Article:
For a homestand in late June-early July 1899  the Pirates used a local pitcher named Rosie Rosebraugh for two games and then released him. The previous season they used Rosie only on a road trip at the end of the year. Even counting Parker and Rosebraugh the Pirates used just 26 total players that 1899 season and nine of them played less than 20 games. That wasn’t the lowest total as one team used just 23 total players but it was a step up from earlier teams such as the 1887 Alleghenys who used just 16 players all year.

Jay Parker

There was obvious differences in the players of that era as compared to now. It was a deadball era, home runs were very rare and most players didn’t try for them, relying more on speed and bat handling skills as opposed to raw power. Pirates hitters had just 29 homers all season but legged out 121 triples to lead the league. Strikeouts were much more rare. Pitchers were expected to finish the games they started. The Pirates for example had 118 complete games that year and they finished last among all twelve teams in that category. Chicago pitchers completed all but 5 of their starts during the year. Fielders had to deal with poor fielding conditions, gloves that were more for just protection that actually help catching the ball, there was no webbing or pocket. They also dealt with much tougher official scorers who deemed if the ball was to you no matter how hard it was hit or if it took a bad hop on the poor field they would still give you an error. A player such as Lave Cross, a star 3B of the day, could make 25 errors at the hot corner and it was considered one of the best fielding seasons at the position up until that point.

Jim Gardner

The umpiring of the day was a huge difference from now yet in 1899 it had just gone through a huge improvement. Prior to 1898 there was just one umpire per game who would either stand behind home plate or behind the pitcher and every single call on the field would be his responsibility. It led to some interesting baserunning as he had his backed turned to watch a flyball to see if it was caught. In 1899 the NL used a two umpire system, one for home plate and one for the bases. The caveat is that NL owners didn’t want to pay the expense of an extra umpire so there wasn’t always a 2nd ump. The other huge difference was that if an umpire was sick or injured (and they got injured more back then due to rowdy play and fans) a player from one of the teams would be chosen as his replacement. Prior to 1898 that would mean a player would be the only umpire but in 1899 they occasionally would use just one umpire if the other was unable to perform his duties. On June 10, 1899 Pirates reserve pitcher Jim Gardner umpired a Pittsburgh vs Louisville game as the base ump.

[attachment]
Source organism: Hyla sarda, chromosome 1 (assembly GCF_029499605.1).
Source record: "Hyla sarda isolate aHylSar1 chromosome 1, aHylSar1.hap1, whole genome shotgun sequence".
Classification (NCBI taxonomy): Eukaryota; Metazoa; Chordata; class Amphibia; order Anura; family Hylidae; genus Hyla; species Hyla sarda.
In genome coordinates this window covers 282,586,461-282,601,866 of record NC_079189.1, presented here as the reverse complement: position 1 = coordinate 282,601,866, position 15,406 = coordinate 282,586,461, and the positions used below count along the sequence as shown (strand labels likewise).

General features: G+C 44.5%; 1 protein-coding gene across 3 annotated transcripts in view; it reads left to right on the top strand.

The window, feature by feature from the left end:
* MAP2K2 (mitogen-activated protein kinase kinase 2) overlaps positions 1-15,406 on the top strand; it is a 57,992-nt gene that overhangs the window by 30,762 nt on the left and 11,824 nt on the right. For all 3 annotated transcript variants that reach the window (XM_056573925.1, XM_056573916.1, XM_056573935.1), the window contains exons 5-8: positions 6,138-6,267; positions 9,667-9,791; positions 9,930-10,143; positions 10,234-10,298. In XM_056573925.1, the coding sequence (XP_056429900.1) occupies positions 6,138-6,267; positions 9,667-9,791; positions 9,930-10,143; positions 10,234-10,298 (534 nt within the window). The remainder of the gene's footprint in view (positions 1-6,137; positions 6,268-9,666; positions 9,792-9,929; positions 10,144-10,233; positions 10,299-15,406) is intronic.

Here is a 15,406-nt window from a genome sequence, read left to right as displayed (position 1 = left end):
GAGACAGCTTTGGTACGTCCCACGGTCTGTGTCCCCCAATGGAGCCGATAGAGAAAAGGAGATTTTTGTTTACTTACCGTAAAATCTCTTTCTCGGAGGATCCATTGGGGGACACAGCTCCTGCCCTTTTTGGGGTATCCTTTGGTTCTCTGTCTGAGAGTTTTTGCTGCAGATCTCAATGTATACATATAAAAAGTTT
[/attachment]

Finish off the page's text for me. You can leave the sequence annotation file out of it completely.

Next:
The biggest difference of that era as it pertains to the Pirates franchise and it’s history was the contraction of teams. The 1899 season would be last time that the league decided to drop teams going with just eight for 1900 before the AL became a recognized major league adding another eight teams which stayed the league norms until expansion in 1961. As you will see in the next article, a decision by the Louisville Colonels owner to purchase stock in the Pittsburgh Pirates before his team could be contracted led to the powerhouse Pittsburgh teams in the first decade of the 20th century. It also led to the one sided trade which brought this franchise it’s greatest player in team history.

John Dreker
John Dreker
John started working at Pirates Prospects in 2009, but his connection to the Pittsburgh Pirates started exactly 100 years earlier when Dots Miller debuted for the 1909 World Series champions. John was born in Kearny, NJ, two blocks from the house where Dots Miller grew up. From that hometown hero connection came a love of Pirates history, as well as the sport of baseball. When he didn't make it as a lefty pitcher with an 80+ MPH fastball and a slider that needed work, John turned to covering the game, eventually focusing in on the prospects side, where his interest was pushed by the big league team being below .500 for so long. John has covered the minors in some form since the 2002 season, and leads the draft and international coverage on Pirates Prospects. He writes daily on Pittsburgh Baseball History, when he's not covering the entire system daily throughout the entire year on Pirates Prospects.